Chia Pudding with Blackberries, Coconut and Pistachios

A healthy pudding alternative!

A Whole30 Breakfast Idea from copymethat.com

Makes 1 serving

 

Ingredients:

    •  ½ cup blackberries

    • 3 tablespoons chia seeds

    • 1 cup unsweetened nut milk

    • ¼ teaspoon vanilla extract

    • 1 tablespoon unsweetened shredded coconut

    • 10 raw, unsalted pistachios

Directions:

  1. 1. In a small mixing bowl, crush the blackberries with a fork so that they’re the consistency of a thick jam.

 

  1. 2. Add chia seeds, almond milk, vanilla extract, and shredded coconut.

 

  1. 3. Stir everything together to combine, then transfer to a small airtight container and refrigerate overnight.

 

  1. 4. When you’re ready to eat the pudding, roughly chop the pistachios and sprinkle them over the chia pudding to eat.

330 calories, 23.9 g fat (4.5 g saturated fat), 29.5 g carbohydrate (20.5 g dietary fiber, 9g net carbohydrates, 5.3 g sugars), 10.8 g protein, 0 mg cholesterol, 182 mg sodium

By |2018-02-24T11:16:33+00:00February 18th, 2018|Articles, General, Recipes|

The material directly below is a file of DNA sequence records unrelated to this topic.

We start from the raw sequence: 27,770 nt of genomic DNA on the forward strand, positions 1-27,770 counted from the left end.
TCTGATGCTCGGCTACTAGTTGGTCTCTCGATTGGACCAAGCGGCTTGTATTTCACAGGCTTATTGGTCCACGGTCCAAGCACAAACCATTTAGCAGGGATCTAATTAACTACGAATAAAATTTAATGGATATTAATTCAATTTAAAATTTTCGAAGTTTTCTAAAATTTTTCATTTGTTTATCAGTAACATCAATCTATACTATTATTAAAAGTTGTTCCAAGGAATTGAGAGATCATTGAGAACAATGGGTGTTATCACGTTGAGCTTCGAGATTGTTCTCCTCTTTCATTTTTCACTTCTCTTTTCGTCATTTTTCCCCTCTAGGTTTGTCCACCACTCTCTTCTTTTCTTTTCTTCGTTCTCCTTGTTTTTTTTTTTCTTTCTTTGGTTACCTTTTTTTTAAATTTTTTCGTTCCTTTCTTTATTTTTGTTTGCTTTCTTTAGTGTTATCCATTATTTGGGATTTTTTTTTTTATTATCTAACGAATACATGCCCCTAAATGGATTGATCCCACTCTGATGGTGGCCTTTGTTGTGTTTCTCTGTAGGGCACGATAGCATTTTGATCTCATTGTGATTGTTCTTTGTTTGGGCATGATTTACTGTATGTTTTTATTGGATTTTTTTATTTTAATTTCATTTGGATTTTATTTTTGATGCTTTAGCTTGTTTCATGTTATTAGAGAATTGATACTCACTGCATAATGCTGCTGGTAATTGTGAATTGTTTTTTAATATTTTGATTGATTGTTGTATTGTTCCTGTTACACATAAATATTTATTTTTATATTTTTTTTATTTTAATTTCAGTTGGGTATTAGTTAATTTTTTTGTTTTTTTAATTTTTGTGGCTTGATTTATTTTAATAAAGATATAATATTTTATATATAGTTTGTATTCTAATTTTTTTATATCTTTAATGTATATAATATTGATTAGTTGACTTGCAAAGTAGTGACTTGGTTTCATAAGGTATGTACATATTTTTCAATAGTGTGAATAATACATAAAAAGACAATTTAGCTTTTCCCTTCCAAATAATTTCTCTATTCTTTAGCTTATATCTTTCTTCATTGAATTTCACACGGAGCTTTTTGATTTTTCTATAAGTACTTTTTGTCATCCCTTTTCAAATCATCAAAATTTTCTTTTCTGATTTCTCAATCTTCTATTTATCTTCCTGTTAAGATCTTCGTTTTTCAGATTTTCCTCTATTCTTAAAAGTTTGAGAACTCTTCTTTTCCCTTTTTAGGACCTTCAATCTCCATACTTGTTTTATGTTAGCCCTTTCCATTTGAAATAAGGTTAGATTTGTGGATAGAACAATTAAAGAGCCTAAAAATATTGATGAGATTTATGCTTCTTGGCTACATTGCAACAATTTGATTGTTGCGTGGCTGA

Grainless Granola

——————————————————————————

(A delightful gift for the holidays when put in a Mason Jar with a grainless-granola-finalbow on top)

  • ½ cup raw pecans
  • ½ cup raw walnuts
  • ½ cup raw hazelnuts
  • ½ cup raw almonds
  • ¼ cup raw or roasted pumpkin seeds
  • ⅛ cup chia seeds
  • ⅛ cup hemp seeds
  • ½ cup flaked or shredded unsweetened coconut

Place each nut in a food processor one at a time, pulsing just 3-4 times until pieces are “granola size”. Pulse until coarse but not a powder.  Place all the contents into a gallon size freezer bag or tall Mason jar and toss in the chia seed and coconut.  Increase flavor by toasting the coconut first if desired. (Spread coconut flakes on a cookie sheet and place in the middle of the oven, set to broil and keep your eyes on it until toasty brown. Don’t step away because coconut will burn very fast. Cool it before adding to the granola mix) Seal the bag, or place the lid on the container, shake it up and store in the refrigerator or freezer. (These ingredients really don’t get hard or “freeze” but it is a good place to put it to save refrigerator space and keep your “granola” fresh.   Makes just over 3 cups.

Serving Suggestions:

  • Put 1/3 cup in a small bowl and pour unsweetened almond, cashew, flax or coconut milk on top for a breakfast cereal. Top with fresh berries if desired.
  • Mix with ½ cup peanut or almond butter and 1 stick of melted butter and press into a baking dish for no bake nutrition bars.  Or roll into balls and coat with additional coconut flakes.
  • Sprinkle over the top of baked or mashed sweet potato or acorn squash
  • Stir into Unsweetened, organic applesauce for the kiddos.
  • Rotate nuts and add variety using cashews, brazil nuts, pine nuts and peanuts.
  • Spice the mix up with cinnamon, allspice or flaxseeds or add ¼ cup 60% or higher dark chocolate chips or 2 tablespoons of dried cranberries for a sweeter treat.